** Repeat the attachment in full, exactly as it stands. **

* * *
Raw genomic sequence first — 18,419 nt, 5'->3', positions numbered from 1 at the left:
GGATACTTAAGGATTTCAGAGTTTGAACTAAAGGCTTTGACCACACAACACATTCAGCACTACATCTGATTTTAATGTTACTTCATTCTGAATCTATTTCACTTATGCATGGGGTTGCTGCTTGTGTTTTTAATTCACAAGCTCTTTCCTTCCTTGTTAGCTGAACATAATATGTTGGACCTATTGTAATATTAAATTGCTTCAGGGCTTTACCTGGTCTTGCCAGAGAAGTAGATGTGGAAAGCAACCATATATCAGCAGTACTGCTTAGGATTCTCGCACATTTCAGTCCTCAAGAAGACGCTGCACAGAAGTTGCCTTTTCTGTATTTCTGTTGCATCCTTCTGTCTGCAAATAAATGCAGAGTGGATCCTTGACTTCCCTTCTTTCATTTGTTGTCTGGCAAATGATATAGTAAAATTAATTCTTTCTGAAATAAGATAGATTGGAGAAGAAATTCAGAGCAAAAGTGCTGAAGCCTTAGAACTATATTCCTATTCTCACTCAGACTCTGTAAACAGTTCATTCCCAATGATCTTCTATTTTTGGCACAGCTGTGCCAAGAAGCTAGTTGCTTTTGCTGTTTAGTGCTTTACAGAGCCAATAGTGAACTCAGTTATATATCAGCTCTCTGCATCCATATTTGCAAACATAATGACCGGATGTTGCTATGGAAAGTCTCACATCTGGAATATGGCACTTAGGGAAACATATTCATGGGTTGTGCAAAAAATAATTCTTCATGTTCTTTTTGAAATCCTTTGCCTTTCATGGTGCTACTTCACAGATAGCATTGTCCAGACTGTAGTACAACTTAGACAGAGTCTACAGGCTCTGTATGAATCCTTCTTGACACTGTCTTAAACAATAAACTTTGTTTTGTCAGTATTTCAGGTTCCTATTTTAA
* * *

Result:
Raw genomic sequence first — 18,419 nt, 5'->3', positions numbered from 1 at the left:
GGATACTTAAGGATTTCAGAGTTTGAACTAAAGGCTTTGACCACACAACACATTCAGCACTACATCTGATTTTAATGTTACTTCATTCTGAATCTATTTCACTTATGCATGGGGTTGCTGCTTGTGTTTTTAATTCACAAGCTCTTTCCTTCCTTGTTAGCTGAACATAATATGTTGGACCTATTGTAATATTAAATTGCTTCAGGGCTTTACCTGGTCTTGCCAGAGAAGTAGATGTGGAAAGCAACCATATATCAGCAGTACTGCTTAGGATTCTCGCACATTTCAGTCCTCAAGAAGACGCTGCACAGAAGTTGCCTTTTCTGTATTTCTGTTGCATCCTTCTGTCTGCAAATAAATGCAGAGTGGATCCTTGACTTCCCTTCTTTCATTTGTTGTCTGGCAAATGATATAGTAAAATTAATTCTTTCTGAAATAAGATAGATTGGAGAAGAAATTCAGAGCAAAAGTGCTGAAGCCTTAGAACTATATTCCTATTCTCACTCAGACTCTGTAAACAGTTCATTCCCAATGATCTTCTATTTTTGGCACAGCTGTGCCAAGAAGCTAGTTGCTTTTGCTGTTTAGTGCTTTACAGAGCCAATAGTGAACTCAGTTATATATCAGCTCTCTGCATCCATATTTGCAAACATAATGACCGGATGTTGCTATGGAAAGTCTCACATCTGGAATATGGCACTTAGGGAAACATATTCATGGGTTGTGCAAAAAATAATTCTTCATGTTCTTTTTGAAATCCTTTGCCTTTCATGGTGCTACTTCACAGATAGCATTGTCCAGACTGTAGTACAACTTAGACAGAGTCTACAGGCTCTGTATGAATCCTTCTTGACACTGTCTTAAACAATAAACTTTGTTTTGTCAGTATTTCAGGTTCCTATTTTAA